weed dog

CBD (and THC) work by interacting with our body's endocannabinoid system, a regulatory system made up of naturally occurring cannabis-like molecules. These endocannabinoids, as they're called, work like neurotransmitters, shuttling messages through the body to help maintain order. Cannabinoids like CBD and THC interact with the endocannabinoid system at two known receptors: CB1 and CB2. CB1 receptors are present throughout the body, but many are in the brain. The CB1 receptors in the brain deal with coordination and movement, pain, emotions, and mood, thinking, appetite, and memories, along with other functions. THC attaches to these receptors. CB2 receptors are more common in the immune system. They affect inflammation and pain.  Researchers once believed that CBD attached to these CB2 receptors, but it now appears that CBD does not attach directly to either receptor. Although the exact way CBD affects our bodies is still unknown, scientists think CBD encourages the body to produce more of its own endocannabinoids, which may help reduce anxiety, pain and inflammation.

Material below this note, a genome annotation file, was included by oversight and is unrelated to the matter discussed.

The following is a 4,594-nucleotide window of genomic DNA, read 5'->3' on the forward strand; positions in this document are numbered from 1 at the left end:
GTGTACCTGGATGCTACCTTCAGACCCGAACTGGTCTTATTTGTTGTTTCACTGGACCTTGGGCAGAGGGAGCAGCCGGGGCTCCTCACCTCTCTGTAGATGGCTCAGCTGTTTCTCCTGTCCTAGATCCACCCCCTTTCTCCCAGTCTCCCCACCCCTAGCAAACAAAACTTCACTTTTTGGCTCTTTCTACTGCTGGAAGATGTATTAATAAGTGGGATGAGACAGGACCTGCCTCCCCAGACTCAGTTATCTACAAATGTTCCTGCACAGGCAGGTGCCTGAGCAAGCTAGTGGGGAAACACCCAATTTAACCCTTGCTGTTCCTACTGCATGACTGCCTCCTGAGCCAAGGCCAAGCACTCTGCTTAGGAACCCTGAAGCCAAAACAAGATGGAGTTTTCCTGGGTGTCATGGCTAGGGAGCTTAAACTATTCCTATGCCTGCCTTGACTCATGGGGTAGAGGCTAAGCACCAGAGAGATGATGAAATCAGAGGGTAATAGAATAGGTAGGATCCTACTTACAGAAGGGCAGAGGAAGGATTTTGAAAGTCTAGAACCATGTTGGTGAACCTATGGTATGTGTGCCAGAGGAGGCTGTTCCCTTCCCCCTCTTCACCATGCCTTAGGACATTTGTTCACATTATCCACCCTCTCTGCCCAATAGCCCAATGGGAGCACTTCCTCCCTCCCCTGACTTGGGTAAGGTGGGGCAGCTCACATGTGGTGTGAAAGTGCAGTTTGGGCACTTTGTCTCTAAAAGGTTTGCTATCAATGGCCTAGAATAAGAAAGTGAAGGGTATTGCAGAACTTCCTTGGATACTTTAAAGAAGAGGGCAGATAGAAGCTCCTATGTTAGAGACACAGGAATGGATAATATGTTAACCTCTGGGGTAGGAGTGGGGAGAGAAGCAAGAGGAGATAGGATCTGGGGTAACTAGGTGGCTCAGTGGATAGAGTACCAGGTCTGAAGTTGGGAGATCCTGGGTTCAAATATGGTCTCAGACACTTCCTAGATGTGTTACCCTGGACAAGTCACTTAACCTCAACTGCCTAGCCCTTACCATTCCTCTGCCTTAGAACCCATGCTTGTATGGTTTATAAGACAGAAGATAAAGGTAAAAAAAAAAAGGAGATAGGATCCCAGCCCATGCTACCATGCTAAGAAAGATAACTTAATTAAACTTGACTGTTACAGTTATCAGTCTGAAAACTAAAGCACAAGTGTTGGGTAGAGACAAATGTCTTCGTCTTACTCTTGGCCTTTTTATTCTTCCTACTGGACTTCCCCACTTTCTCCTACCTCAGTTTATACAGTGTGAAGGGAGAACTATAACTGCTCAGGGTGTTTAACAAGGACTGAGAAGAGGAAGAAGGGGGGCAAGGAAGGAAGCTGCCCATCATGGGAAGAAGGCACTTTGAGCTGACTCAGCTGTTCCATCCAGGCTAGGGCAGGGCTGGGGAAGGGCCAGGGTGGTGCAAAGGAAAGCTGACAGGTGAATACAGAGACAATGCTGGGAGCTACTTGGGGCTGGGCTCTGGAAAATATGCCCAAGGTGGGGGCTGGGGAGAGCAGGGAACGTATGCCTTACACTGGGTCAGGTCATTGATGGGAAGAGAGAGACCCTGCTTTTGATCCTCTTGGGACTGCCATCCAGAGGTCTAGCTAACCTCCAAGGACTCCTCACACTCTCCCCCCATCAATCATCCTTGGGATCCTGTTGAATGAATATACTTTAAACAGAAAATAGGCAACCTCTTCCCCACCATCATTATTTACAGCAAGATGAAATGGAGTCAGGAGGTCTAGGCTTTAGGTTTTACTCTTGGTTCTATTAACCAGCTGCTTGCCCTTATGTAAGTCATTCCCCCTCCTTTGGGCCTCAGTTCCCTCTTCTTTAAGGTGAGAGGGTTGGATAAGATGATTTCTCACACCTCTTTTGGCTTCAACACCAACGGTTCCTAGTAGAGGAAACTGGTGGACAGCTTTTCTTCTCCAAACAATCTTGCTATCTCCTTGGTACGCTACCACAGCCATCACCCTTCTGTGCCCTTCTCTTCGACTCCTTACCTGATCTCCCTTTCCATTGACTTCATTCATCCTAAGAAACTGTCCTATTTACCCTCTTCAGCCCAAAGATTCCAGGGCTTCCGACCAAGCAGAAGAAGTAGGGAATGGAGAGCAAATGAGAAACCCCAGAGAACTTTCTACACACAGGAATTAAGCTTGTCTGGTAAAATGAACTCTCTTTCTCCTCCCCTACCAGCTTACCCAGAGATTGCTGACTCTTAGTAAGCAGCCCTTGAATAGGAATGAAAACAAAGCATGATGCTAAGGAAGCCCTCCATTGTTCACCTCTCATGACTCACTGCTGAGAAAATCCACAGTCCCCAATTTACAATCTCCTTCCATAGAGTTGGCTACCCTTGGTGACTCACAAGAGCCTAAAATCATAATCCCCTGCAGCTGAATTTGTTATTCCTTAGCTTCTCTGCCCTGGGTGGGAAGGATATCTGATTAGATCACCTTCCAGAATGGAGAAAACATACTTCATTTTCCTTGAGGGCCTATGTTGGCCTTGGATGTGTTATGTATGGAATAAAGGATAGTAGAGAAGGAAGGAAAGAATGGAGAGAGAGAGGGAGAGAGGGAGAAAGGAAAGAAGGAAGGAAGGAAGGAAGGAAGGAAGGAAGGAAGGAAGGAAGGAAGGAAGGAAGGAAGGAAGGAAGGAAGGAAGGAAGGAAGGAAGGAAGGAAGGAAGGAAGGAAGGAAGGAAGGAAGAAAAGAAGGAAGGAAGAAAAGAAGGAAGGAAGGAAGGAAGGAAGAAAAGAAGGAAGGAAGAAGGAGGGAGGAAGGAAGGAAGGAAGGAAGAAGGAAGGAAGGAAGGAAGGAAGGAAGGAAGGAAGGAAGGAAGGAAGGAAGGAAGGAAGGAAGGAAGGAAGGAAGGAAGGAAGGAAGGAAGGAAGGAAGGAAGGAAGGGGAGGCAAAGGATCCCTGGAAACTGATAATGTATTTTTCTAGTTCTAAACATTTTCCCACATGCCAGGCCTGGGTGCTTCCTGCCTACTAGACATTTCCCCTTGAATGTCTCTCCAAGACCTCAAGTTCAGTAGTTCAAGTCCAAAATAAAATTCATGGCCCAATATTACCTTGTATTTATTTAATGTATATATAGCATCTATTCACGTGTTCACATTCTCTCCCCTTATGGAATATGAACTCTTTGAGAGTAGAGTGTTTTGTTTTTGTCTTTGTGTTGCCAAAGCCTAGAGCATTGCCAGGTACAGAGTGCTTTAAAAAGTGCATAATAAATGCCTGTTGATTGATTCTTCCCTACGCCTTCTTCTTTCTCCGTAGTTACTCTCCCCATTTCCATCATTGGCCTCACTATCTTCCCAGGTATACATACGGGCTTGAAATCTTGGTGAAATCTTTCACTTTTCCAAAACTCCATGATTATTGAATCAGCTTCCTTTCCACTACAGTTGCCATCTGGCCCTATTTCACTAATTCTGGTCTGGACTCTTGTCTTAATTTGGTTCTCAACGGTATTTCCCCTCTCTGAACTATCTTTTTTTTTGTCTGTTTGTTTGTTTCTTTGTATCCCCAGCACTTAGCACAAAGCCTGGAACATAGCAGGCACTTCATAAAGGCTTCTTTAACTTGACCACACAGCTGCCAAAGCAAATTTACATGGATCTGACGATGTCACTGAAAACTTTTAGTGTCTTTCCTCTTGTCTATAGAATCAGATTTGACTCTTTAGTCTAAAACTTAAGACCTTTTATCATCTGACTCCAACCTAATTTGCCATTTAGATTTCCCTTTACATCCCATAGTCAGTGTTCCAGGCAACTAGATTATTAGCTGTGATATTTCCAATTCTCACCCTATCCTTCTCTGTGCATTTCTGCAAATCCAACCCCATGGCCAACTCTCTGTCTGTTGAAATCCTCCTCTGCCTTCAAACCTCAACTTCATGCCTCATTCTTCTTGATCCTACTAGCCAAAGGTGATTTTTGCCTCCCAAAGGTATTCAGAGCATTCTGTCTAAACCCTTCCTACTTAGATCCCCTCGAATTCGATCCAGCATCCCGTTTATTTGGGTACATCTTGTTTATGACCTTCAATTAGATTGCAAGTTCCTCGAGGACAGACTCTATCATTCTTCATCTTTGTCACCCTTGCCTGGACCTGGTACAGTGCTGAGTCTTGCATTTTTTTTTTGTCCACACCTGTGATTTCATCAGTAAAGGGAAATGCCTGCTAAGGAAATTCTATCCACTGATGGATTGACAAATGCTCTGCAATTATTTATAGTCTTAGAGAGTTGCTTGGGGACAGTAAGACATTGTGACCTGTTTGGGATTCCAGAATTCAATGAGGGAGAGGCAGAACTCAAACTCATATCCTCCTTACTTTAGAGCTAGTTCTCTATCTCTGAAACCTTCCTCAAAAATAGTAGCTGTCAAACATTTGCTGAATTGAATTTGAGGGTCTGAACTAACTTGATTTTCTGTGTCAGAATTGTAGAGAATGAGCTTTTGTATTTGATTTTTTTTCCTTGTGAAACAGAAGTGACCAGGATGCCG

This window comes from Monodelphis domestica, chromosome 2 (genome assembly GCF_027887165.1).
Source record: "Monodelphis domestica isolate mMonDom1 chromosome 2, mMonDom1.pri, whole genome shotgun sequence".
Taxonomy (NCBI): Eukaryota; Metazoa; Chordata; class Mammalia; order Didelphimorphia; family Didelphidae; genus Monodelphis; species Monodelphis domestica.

So why the recent explosion of CBD products on the market? Thanks to the passage of the Agriculture Improvement Act of 2018 (also referred to as the U.S. Farm Bill), hemp and hemp extracts are now legal on the federal level, as long as they contain less than the 0.3 percent THC. But CBD products can still be illegal in many cities and states, depending on the local laws.

Technically, the only approved use of CBD by the U.S. Food and Drug Administration is for a drug called Epidiolex, which is used to treat seizures associated with two rare and severe forms of epilepsy. In theory, CBD cannot be marketed and sold as a dietary supplement with therapeutic properties without going through the FDA's approval process. However, at this time, the FDA isn't cracking down on those who produce and sell these items.